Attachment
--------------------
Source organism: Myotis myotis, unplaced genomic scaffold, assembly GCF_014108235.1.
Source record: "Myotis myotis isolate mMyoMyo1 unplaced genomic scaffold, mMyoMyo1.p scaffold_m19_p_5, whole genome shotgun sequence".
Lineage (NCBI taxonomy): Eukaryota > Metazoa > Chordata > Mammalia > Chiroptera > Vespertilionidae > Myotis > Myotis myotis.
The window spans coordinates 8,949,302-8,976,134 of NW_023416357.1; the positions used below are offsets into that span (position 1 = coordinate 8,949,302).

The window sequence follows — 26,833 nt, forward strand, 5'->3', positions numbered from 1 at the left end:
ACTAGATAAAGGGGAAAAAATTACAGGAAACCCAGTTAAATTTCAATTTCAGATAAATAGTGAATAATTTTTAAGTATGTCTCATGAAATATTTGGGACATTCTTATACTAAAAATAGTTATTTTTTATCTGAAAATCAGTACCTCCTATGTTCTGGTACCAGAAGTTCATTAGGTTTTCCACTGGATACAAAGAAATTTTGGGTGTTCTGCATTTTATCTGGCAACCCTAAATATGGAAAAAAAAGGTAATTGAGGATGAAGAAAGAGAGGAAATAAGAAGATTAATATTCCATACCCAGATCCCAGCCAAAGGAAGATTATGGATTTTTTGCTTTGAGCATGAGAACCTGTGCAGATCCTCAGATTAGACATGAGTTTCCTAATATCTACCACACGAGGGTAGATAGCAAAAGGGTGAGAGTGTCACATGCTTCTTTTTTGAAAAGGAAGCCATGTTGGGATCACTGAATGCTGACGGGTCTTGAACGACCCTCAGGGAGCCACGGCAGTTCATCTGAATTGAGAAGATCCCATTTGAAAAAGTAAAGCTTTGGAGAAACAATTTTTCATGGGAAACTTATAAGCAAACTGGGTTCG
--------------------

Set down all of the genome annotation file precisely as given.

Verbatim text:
Source organism: Myotis myotis, unplaced genomic scaffold, assembly GCF_014108235.1.
Source record: "Myotis myotis isolate mMyoMyo1 unplaced genomic scaffold, mMyoMyo1.p scaffold_m19_p_5, whole genome shotgun sequence".
Lineage (NCBI taxonomy): Eukaryota > Metazoa > Chordata > Mammalia > Chiroptera > Vespertilionidae > Myotis > Myotis myotis.
The window spans coordinates 8,949,302-8,976,134 of NW_023416357.1; the positions used below are offsets into that span (position 1 = coordinate 8,949,302).

The window sequence follows — 26,833 nt, forward strand, 5'->3', positions numbered from 1 at the left end:
ACTAGATAAAGGGGAAAAAATTACAGGAAACCCAGTTAAATTTCAATTTCAGATAAATAGTGAATAATTTTTAAGTATGTCTCATGAAATATTTGGGACATTCTTATACTAAAAATAGTTATTTTTTATCTGAAAATCAGTACCTCCTATGTTCTGGTACCAGAAGTTCATTAGGTTTTCCACTGGATACAAAGAAATTTTGGGTGTTCTGCATTTTATCTGGCAACCCTAAATATGGAAAAAAAAGGTAATTGAGGATGAAGAAAGAGAGGAAATAAGAAGATTAATATTCCATACCCAGATCCCAGCCAAAGGAAGATTATGGATTTTTTGCTTTGAGCATGAGAACCTGTGCAGATCCTCAGATTAGACATGAGTTTCCTAATATCTACCACACGAGGGTAGATAGCAAAAGGGTGAGAGTGTCACATGCTTCTTTTTTGAAAAGGAAGCCATGTTGGGATCACTGAATGCTGACGGGTCTTGAACGACCCTCAGGGAGCCACGGCAGTTCATCTGAATTGAGAAGATCCCATTTGAAAAAGTAAAGCTTTGGAGAAACAATTTTTCATGGGAAACTTATAAGCAAACTGGGTTCG